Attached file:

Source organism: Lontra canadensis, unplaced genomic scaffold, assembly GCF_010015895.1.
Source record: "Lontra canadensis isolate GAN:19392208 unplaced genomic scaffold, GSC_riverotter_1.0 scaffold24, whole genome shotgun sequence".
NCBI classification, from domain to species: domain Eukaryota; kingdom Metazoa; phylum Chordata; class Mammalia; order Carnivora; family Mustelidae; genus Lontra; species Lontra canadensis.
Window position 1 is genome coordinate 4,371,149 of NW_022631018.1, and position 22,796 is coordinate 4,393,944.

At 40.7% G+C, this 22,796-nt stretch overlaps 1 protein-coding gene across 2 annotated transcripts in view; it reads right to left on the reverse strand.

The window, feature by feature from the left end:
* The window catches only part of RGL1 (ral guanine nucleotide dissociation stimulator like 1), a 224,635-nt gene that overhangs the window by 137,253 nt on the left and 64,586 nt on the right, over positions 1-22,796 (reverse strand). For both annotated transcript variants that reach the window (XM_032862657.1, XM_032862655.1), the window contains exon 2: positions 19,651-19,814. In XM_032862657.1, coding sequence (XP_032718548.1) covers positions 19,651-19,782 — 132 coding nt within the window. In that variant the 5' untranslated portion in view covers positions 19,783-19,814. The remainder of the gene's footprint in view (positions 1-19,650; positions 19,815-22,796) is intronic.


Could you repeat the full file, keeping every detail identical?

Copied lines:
Source organism: Lontra canadensis, unplaced genomic scaffold, assembly GCF_010015895.1.
Source record: "Lontra canadensis isolate GAN:19392208 unplaced genomic scaffold, GSC_riverotter_1.0 scaffold24, whole genome shotgun sequence".
NCBI classification, from domain to species: domain Eukaryota; kingdom Metazoa; phylum Chordata; class Mammalia; order Carnivora; family Mustelidae; genus Lontra; species Lontra canadensis.
Window position 1 is genome coordinate 4,371,149 of NW_022631018.1, and position 22,796 is coordinate 4,393,944.

At 40.7% G+C, this 22,796-nt stretch overlaps 1 protein-coding gene across 2 annotated transcripts in view; it reads right to left on the reverse strand.

The window, feature by feature from the left end:
* The window catches only part of RGL1 (ral guanine nucleotide dissociation stimulator like 1), a 224,635-nt gene that overhangs the window by 137,253 nt on the left and 64,586 nt on the right, over positions 1-22,796 (reverse strand). For both annotated transcript variants that reach the window (XM_032862657.1, XM_032862655.1), the window contains exon 2: positions 19,651-19,814. In XM_032862657.1, coding sequence (XP_032718548.1) covers positions 19,651-19,782 — 132 coding nt within the window. In that variant the 5' untranslated portion in view covers positions 19,783-19,814. The remainder of the gene's footprint in view (positions 1-19,650; positions 19,815-22,796) is intronic.